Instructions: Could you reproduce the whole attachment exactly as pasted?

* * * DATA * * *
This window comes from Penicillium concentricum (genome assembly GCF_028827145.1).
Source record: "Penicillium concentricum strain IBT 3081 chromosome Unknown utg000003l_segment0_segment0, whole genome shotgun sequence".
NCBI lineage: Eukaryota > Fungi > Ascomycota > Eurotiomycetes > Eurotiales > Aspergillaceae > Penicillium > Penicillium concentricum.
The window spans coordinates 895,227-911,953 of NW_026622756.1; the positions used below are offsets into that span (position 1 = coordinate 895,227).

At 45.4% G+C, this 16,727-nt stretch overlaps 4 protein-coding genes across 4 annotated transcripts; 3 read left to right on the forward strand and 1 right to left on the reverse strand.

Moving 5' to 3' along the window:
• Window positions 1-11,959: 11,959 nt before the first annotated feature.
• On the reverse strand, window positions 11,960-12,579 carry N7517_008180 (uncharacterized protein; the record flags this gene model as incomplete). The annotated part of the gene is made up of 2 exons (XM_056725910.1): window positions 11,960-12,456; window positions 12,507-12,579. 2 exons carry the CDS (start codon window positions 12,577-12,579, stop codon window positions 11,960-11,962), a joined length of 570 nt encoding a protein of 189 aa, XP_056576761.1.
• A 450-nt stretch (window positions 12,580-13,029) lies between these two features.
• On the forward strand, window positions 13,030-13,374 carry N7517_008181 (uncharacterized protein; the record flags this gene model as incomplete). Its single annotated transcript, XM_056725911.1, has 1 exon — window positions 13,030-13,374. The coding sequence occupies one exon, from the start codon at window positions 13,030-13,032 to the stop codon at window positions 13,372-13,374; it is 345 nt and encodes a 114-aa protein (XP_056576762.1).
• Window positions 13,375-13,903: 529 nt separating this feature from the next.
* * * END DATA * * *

This window comes from Penicillium concentricum (genome assembly GCF_028827145.1).
Source record: "Penicillium concentricum strain IBT 3081 chromosome Unknown utg000003l_segment0_segment0, whole genome shotgun sequence".
NCBI lineage: Eukaryota > Fungi > Ascomycota > Eurotiomycetes > Eurotiales > Aspergillaceae > Penicillium > Penicillium concentricum.
The window spans coordinates 895,227-911,953 of NW_026622756.1; the positions used below are offsets into that span (position 1 = coordinate 895,227).

At 45.4% G+C, this 16,727-nt stretch overlaps 4 protein-coding genes across 4 annotated transcripts; 3 read left to right on the forward strand and 1 right to left on the reverse strand.

Moving 5' to 3' along the window:
• Window positions 1-11,959: 11,959 nt before the first annotated feature.
• On the reverse strand, window positions 11,960-12,579 carry N7517_008180 (uncharacterized protein; the record flags this gene model as incomplete). The annotated part of the gene is made up of 2 exons (XM_056725910.1): window positions 11,960-12,456; window positions 12,507-12,579. 2 exons carry the CDS (start codon window positions 12,577-12,579, stop codon window positions 11,960-11,962), a joined length of 570 nt encoding a protein of 189 aa, XP_056576761.1.
• A 450-nt stretch (window positions 12,580-13,029) lies between these two features.
• On the forward strand, window positions 13,030-13,374 carry N7517_008181 (uncharacterized protein; the record flags this gene model as incomplete). Its single annotated transcript, XM_056725911.1, has 1 exon — window positions 13,030-13,374. The coding sequence occupies one exon, from the start codon at window positions 13,030-13,032 to the stop codon at window positions 13,372-13,374; it is 345 nt and encodes a 114-aa protein (XP_056576762.1).
• Window positions 13,375-13,903: 529 nt separating this feature from the next.